It was signed by 461 priests and also appeared on the website of the weekly magazine March 24.

“We wish, as Catholic priests, to restate our unwavering fidelity to the traditional doctrines regarding marriage and the true meaning of human sexuality, founded on the word of God and taught by the church’s magisterium for two millennia,” the priests wrote.

“We commit ourselves anew to the task of presenting this teaching in all its fullness, while reaching out with the Lord’s compassion to those struggling to respond to the demands and challenges of the Gospel in an increasingly secular society,” the letter continued.

“Furthermore we affirm the importance of upholding the church’s traditional discipline regarding the reception of the sacraments, and that doctrine and practice remain firmly and inseparably in harmony,” the letter added.

The priests concluded their letter by urging all participants of synod on the family Oct. 4-25 at the Vatican “to make a clear and firm proclamation of the church’s unchanging moral teaching, so that confusion may be removed, and faith confirmed.”

Signees included parish priests, members of religious orders and prominent English theologians Dominican Father Aidan Nichols and Father John Saward.

One signatory, Father John Johnson, who serves as the dean of Wigan in northern England, told Catholic News Service March 25 that it would be a “scandal to the community” to allow people who have deserted their spouses to set up home with another partner to publicly receive Communion.

“It is a very delicate matter … but you can’t teach the indissolubility of marriage if you allow all and sundry to go to Communion,” he said.

The final report of the extraordinary Synod of Bishops on the family last October committed the church to “further theological study” on whether divorced and remarried Catholics could have access to Communion as well as “fruitful recourse to a spiritual communion.”


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Gunmen fire on police guarding Catholic church in Pakistan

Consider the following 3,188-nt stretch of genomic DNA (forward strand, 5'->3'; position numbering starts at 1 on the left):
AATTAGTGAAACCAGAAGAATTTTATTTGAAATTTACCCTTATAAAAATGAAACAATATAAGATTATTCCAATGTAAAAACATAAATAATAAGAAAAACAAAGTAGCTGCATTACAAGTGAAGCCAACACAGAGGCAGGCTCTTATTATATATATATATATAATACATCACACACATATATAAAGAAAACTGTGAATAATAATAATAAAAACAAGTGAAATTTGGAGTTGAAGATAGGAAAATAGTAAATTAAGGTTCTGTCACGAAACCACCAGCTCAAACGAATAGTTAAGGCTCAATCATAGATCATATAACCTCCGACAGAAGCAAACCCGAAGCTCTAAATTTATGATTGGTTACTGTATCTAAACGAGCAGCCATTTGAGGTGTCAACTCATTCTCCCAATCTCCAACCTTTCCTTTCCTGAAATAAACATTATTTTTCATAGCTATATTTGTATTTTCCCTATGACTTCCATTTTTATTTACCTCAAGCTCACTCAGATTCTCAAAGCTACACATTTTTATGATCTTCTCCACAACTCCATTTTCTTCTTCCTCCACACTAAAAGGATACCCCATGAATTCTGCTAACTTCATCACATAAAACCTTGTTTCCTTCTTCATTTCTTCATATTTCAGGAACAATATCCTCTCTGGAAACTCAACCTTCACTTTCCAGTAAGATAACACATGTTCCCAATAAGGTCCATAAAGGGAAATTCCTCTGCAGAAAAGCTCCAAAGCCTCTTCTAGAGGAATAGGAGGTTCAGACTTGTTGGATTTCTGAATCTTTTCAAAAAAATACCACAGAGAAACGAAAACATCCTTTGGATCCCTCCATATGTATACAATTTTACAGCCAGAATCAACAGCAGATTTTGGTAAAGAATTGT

March 25th, 2015 Posted in International News Tags: , , , ,


LAHORE, Pakistan — Unidentified gunmen opened fire on policemen guarding a Catholic church, police officials said.

Asif Khan, a local township police officer, confirmed the March 24 attack outside of St. Peter Church in the southern Pakistani city, reported the Asian Catholic news portal ucanews.com.

“Two masked men riding a motorbike fired on policemen who were deployed outside the church,” Khan said. “Police retaliated, after which the assailants sped away.”

Two passersby were injured in the crossfire, but no other injuries were reported, Khan said, adding that police had obtained closed circuit television footage from the church and have launched an investigation.

Local media reported that Punjab Chief Minister Shahbaz Sharif has directed police to submit a report of the incident.

Father Emmanuel Yousaf Mani, director of the National Commission for Justice and Peace of the Catholic Bishops’ Conference of Pakistan, said he was aware of the incident and that no church or school staff were injured in the attack.

Sardar Mushtaq Gill, a Christian rights activist and lawyer, condemned the attack.

“It is unbelievable how militants fired at the church guards and managed to flee,” Gill said. “We urge the government to beef up security at churches.”

He added that twin suicide bombings in Lahore earlier in March had created a sense of fear and insecurity within the Christian minority community.

The bombings, which left 14 dead and more than 70 others injured, also sparked riots in which two men thought to be associated with the bombers were beaten to death in a rare display of violence on the part of Christians in Pakistan.


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Pope’s day in Naples: Saint’s blood liquefies, cloistered sisters ‘break free’


Catholic News Service

VATICAN CITY — At the end of Pope Francis’ spontaneity-filled meeting with priests, seminarians and religious in the cathedral of Naples, the vial of dried blood of the city’s patron saint appeared to miraculously liquefy.

After Pope Francis blessed the congregation with the reliquary holding the vial, Cardinal Crescenzio Sepe of Naples announced, “As a sign that St. Januarius loves the pope, who is Neapolitan like us, the blood is already half liquefied.”

Nuns greet Pope Francis during his meeting with religious at the cathedral in Naples, Italy, March 21. (CNS photo/Paul Haring)

Nuns greet Pope Francis during his meeting with religious at the cathedral in Naples, Italy, March 21. (CNS photo/Paul Haring)

The thousands of people present in the cathedral applauded, but the pope insisted on taking the microphone. “The bishop said the blood is half liquefied,” he said. “It means the saint loves us halfway; we must all convert a bit more, so that he would love us more.”

The blood of the fourth-century martyr is Naples’ most precious relic. The townspeople gauge the saints’ pleasure with them by awaiting the blood’s liquefaction three times a year: in the spring during celebrations of the feast of the transfer of the saint’s relics to Naples; Sept. 19, his feast day; and Dec. 16, the local feast commemorating the averting of a threatened eruption of Mount Vesuvius through the intervention of the saint.